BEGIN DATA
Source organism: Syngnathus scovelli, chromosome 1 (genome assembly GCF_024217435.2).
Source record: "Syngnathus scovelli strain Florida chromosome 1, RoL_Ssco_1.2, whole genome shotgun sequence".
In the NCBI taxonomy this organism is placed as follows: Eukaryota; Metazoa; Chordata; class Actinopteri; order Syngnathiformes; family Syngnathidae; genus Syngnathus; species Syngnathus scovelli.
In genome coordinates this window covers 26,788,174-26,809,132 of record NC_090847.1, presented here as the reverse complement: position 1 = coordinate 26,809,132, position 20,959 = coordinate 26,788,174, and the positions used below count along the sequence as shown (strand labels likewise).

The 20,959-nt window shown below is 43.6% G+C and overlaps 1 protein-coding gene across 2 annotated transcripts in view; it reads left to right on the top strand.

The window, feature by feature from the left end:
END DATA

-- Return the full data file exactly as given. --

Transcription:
Source organism: Syngnathus scovelli, chromosome 1 (genome assembly GCF_024217435.2).
Source record: "Syngnathus scovelli strain Florida chromosome 1, RoL_Ssco_1.2, whole genome shotgun sequence".
In the NCBI taxonomy this organism is placed as follows: Eukaryota; Metazoa; Chordata; class Actinopteri; order Syngnathiformes; family Syngnathidae; genus Syngnathus; species Syngnathus scovelli.
In genome coordinates this window covers 26,788,174-26,809,132 of record NC_090847.1, presented here as the reverse complement: position 1 = coordinate 26,809,132, position 20,959 = coordinate 26,788,174, and the positions used below count along the sequence as shown (strand labels likewise).

The 20,959-nt window shown below is 43.6% G+C and overlaps 1 protein-coding gene across 2 annotated transcripts in view; it reads left to right on the top strand.

The window, feature by feature from the left end: